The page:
Лингвистический фон деловой корреспонденции (Linguistic Background of Business Correspondence) — страница 13

  • Просмотров 6065
  • Скачиваний 249
  • Размер файла 163
    Кб

the US. Nor should you abbreviate the month, e.g. Nov. for November, as it simply looks untidy. It takes a moment to write a date in full, but it can take a lot longer to find a mis-filed letter, which was put in the wrong file because the date was confusing. Many firms leave out the abbreviation 'th' after the date, e.g. 24 October instead of 24th October. Other firms transpose the date and the month, e.g. October 24 instead of 24 October. These are matters of preference, but whichever you choose you should be consistent throughout your correspondence. Inside's (or receiver's) address This is written below the sender's address and on the opposite side of the page, i.e. the left-hand one. 1.     Surname known If you know the surname of the person you are

writing to, you write this on the first line of the address, preceded by a courtesy title and either the person's initial(s) or his/her fist given name, e.g. Mr J.E. Smith or Mr John Smith, not Mr Smith. Courtesy titles used in addresses are as follows: ·        Mr (with or without a full stop; the abbreviated form 'mister' should not be used) is the usual courtesy title for a man. ·        Mrs (with or without a full stop; no abbreviated form) is used for a married woman. ·        Miss (not an abbreviation) is used for an unmarried woman. ·        Ms (with or without a full stop; no abbreviated form) is used for both married and

unmarried women. Many women now prefer to be addressed by this title, and it is a useful form of address when you are not sure whether the woman you are writing to is married or not. ·        Messrs (with or without a full stop; abbreviation for Messieurs, which is never used) is used occasionally for two or more men, e.g. Messrs P. Jones and B.L. Parker) but more commonly forms part of the name of a firm, e.g. Messrs Collier & Clerk & Co. ·        Special titles, which should be included in addresses are many. They include: ·        academic or medical titles, e.g. Doctor (Dr.), Professor (Prof.) ·        military titles, e.g.

Captain (Capt.), Major (Maj.), Colonel (col.) ·        aristocratic title, e.g. Sir (which means that he is a Knight; not be confused with the salutation 'Dear Sir' and always followed by a given name - Sir John Brown, not Sir J. Brown or Sir Brown), Dame, Lord, Baroness, etc. ·        Esq (with or without a full stop; abbreviation for Esquire) is seldom used now. If used, it can only be instead of 'Mr' and is placed after the name, e.g. Bruce Hill Esq., not Mr Bruce Esq. 2. Title known If you do not know the name of the person you are writing to, you may know or be able to assume his/her title or position in the company, e.g. the Sales Manager, or the Finance Director, in which case you can use it in the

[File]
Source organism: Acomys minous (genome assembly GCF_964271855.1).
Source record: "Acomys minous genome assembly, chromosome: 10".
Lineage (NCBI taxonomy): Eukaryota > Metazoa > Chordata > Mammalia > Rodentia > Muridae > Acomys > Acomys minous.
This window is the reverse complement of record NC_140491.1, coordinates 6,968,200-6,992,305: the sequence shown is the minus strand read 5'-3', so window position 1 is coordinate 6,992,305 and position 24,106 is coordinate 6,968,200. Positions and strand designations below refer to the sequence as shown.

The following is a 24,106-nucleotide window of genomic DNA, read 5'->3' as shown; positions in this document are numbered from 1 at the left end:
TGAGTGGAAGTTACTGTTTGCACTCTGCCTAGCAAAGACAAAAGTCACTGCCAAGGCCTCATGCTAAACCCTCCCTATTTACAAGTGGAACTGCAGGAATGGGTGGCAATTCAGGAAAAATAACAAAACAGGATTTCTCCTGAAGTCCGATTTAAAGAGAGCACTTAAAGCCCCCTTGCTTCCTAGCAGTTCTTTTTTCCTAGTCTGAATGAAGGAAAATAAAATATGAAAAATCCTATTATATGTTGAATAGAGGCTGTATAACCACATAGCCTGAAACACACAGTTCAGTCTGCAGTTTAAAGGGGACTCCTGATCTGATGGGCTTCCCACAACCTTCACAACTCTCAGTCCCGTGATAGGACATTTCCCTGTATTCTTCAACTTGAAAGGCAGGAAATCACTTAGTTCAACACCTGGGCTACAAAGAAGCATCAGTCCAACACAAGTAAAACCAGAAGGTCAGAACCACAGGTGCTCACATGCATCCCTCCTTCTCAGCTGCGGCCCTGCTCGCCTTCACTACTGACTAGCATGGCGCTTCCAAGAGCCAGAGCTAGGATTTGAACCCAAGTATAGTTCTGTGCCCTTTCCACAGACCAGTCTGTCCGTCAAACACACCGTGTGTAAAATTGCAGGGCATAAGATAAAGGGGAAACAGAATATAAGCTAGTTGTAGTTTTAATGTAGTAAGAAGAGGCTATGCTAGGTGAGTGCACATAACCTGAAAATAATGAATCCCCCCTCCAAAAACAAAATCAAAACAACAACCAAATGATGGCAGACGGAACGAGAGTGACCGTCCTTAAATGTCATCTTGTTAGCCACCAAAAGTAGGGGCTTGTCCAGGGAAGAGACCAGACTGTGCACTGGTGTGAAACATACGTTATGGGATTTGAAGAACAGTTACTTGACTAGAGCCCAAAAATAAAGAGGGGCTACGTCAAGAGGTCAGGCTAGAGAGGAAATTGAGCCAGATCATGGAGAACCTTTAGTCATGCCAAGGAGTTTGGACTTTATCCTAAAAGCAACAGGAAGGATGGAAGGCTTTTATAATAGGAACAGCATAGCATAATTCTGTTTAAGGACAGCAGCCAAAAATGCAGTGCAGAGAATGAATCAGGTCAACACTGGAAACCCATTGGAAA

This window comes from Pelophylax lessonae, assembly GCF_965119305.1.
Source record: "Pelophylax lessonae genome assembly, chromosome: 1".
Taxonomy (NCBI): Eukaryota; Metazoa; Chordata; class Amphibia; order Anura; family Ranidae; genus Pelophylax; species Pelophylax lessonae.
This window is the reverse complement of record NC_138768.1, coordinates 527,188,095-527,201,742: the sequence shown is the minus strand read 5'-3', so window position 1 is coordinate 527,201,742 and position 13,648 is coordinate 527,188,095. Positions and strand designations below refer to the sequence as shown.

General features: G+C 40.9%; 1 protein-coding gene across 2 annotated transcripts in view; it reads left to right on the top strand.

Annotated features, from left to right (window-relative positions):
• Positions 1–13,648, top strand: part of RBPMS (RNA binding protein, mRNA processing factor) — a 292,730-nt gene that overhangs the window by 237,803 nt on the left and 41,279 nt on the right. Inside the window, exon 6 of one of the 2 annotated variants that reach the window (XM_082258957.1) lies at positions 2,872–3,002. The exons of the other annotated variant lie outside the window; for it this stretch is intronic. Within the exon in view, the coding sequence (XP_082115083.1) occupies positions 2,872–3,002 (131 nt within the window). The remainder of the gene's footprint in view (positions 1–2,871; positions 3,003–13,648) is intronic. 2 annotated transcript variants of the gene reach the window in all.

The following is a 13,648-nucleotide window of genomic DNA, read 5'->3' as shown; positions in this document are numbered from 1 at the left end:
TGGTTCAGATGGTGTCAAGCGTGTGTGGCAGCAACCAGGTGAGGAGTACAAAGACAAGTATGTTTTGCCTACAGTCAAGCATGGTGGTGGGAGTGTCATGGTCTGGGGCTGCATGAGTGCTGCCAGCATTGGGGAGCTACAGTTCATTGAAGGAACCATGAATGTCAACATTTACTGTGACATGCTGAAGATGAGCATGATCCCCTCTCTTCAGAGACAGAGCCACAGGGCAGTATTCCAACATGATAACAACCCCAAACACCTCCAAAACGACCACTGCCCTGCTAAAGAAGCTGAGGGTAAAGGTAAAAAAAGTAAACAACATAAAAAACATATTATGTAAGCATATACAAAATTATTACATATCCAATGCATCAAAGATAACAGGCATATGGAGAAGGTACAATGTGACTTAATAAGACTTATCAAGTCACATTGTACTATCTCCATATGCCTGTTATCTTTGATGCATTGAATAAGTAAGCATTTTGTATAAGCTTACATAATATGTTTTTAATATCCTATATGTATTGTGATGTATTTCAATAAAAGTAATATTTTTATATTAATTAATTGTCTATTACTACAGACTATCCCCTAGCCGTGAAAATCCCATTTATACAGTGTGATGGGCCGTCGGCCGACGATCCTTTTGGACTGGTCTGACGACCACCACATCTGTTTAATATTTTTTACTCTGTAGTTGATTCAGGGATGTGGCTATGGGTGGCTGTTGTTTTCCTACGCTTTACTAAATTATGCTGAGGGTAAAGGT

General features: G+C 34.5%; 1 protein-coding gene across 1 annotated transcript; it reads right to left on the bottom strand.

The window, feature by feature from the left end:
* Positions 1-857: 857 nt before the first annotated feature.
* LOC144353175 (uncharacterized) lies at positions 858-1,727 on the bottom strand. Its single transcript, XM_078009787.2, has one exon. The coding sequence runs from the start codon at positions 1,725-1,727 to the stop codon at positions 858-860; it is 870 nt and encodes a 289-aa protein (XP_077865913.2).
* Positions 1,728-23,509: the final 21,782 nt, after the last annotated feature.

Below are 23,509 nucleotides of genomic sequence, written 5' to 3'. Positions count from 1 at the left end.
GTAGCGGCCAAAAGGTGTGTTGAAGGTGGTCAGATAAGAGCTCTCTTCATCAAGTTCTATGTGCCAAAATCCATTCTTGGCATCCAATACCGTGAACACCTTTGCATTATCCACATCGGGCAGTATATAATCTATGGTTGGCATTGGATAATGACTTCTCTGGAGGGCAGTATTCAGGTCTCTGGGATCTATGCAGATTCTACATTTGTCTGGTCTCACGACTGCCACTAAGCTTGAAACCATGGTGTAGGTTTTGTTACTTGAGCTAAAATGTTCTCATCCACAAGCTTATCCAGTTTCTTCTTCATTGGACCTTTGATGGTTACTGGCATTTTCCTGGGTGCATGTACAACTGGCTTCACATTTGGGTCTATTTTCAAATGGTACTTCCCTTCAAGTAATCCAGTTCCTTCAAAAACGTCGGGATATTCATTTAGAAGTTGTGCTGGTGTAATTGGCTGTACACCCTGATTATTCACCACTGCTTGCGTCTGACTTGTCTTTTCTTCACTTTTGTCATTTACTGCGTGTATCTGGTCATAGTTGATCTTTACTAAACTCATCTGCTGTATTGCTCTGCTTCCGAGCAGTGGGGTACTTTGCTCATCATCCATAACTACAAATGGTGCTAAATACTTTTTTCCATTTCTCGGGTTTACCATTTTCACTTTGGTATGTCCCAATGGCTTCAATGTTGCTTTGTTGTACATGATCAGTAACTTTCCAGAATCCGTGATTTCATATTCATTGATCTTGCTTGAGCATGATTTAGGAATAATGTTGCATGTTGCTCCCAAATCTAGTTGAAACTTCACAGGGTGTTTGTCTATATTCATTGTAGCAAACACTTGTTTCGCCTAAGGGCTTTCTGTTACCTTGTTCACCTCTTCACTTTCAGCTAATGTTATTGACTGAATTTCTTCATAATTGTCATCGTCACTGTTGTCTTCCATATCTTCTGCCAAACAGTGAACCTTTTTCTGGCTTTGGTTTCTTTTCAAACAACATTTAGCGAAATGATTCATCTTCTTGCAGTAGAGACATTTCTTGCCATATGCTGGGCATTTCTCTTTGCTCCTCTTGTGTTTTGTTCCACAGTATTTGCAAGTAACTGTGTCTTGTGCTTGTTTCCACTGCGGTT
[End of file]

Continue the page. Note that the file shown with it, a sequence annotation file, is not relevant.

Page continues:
address. 3. Department known Alternatively you can address your letter to a particular department of the company, e.g. The Sales Department, or The Accounts Department. 4. Company only Finally, if you know nothing about the company and do not want to make any assumptions about the person or the department your letter should go to, you can simply address it to the company itself, e.g. Soundsonic Ltd., Messrs Collier & Clerke & Co. Order of inside addresses After the name of the person and/or company receiving the letter, the order and style of addresses in the UK and in the US, is as follows: British style American style 1. Inside Messrs Black & Sons, 159 Knightsbridge, London SWL 87C The International Trading Company 24 Churchill Avenue Maidstone, Kent ZH8 92B Address

(company) International Trading Company Sabas Building 507 A. Flores Street Manila Philippines The American Magazine 119 Sixth Avenue New York, NY 11011 British style American style 2. Addressing an individual The Manager The Hongkong and Shanghai Banking Corporation Main Office Kuala Lumpur Malaysia Dear Sir, Dear Sirs, Messrs Mahmound & Son 329 Coast Road Karachi, Pakistan 3. Addressing an individual T. Hardy, Esq., c/o Waltons Ltd., 230 Snow Street, Birmingham, England Dear Tom, Miss Claire Waterson c/o Miller & Sons Pty. Ltd. Box 309 Sydney NSW 2000 Australia on company business Mr. C.C. Pan Far East Jewelry Co. 68 Queen's Road East Hong Kong Dear Sir: Gentlemen: The Standard Oil Company Midland Building Cleveland, Ohio 44115 on private business Mr. C. Manzi Credito